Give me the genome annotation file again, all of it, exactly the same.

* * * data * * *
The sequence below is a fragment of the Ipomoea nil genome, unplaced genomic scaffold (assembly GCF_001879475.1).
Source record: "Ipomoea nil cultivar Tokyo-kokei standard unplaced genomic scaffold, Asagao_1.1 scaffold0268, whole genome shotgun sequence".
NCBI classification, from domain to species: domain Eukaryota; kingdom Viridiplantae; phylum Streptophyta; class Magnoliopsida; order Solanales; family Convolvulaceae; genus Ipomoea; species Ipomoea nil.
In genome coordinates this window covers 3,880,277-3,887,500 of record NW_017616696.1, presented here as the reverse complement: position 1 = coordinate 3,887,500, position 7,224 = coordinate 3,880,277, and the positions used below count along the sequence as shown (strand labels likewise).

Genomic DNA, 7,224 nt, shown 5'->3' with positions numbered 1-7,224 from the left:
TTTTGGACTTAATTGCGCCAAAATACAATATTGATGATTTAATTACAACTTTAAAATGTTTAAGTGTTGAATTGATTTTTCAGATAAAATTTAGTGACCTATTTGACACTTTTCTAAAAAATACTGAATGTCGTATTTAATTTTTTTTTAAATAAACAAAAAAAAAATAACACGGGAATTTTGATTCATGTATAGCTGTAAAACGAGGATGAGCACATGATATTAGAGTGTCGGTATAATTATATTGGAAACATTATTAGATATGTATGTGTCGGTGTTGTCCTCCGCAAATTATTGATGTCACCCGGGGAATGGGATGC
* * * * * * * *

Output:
The sequence below is a fragment of the Ipomoea nil genome, unplaced genomic scaffold (assembly GCF_001879475.1).
Source record: "Ipomoea nil cultivar Tokyo-kokei standard unplaced genomic scaffold, Asagao_1.1 scaffold0268, whole genome shotgun sequence".
NCBI classification, from domain to species: domain Eukaryota; kingdom Viridiplantae; phylum Streptophyta; class Magnoliopsida; order Solanales; family Convolvulaceae; genus Ipomoea; species Ipomoea nil.
In genome coordinates this window covers 3,880,277-3,887,500 of record NW_017616696.1, presented here as the reverse complement: position 1 = coordinate 3,887,500, position 7,224 = coordinate 3,880,277, and the positions used below count along the sequence as shown (strand labels likewise).

Genomic DNA, 7,224 nt, shown 5'->3' with positions numbered 1-7,224 from the left:
TTTTGGACTTAATTGCGCCAAAATACAATATTGATGATTTAATTACAACTTTAAAATGTTTAAGTGTTGAATTGATTTTTCAGATAAAATTTAGTGACCTATTTGACACTTTTCTAAAAAATACTGAATGTCGTATTTAATTTTTTTTTAAATAAACAAAAAAAAAATAACACGGGAATTTTGATTCATGTATAGCTGTAAAACGAGGATGAGCACATGATATTAGAGTGTCGGTATAATTATATTGGAAACATTATTAGATATGTATGTGTCGGTGTTGTCCTCCGCAAATTATTGATGTCACCCGGGGAATGGGATGC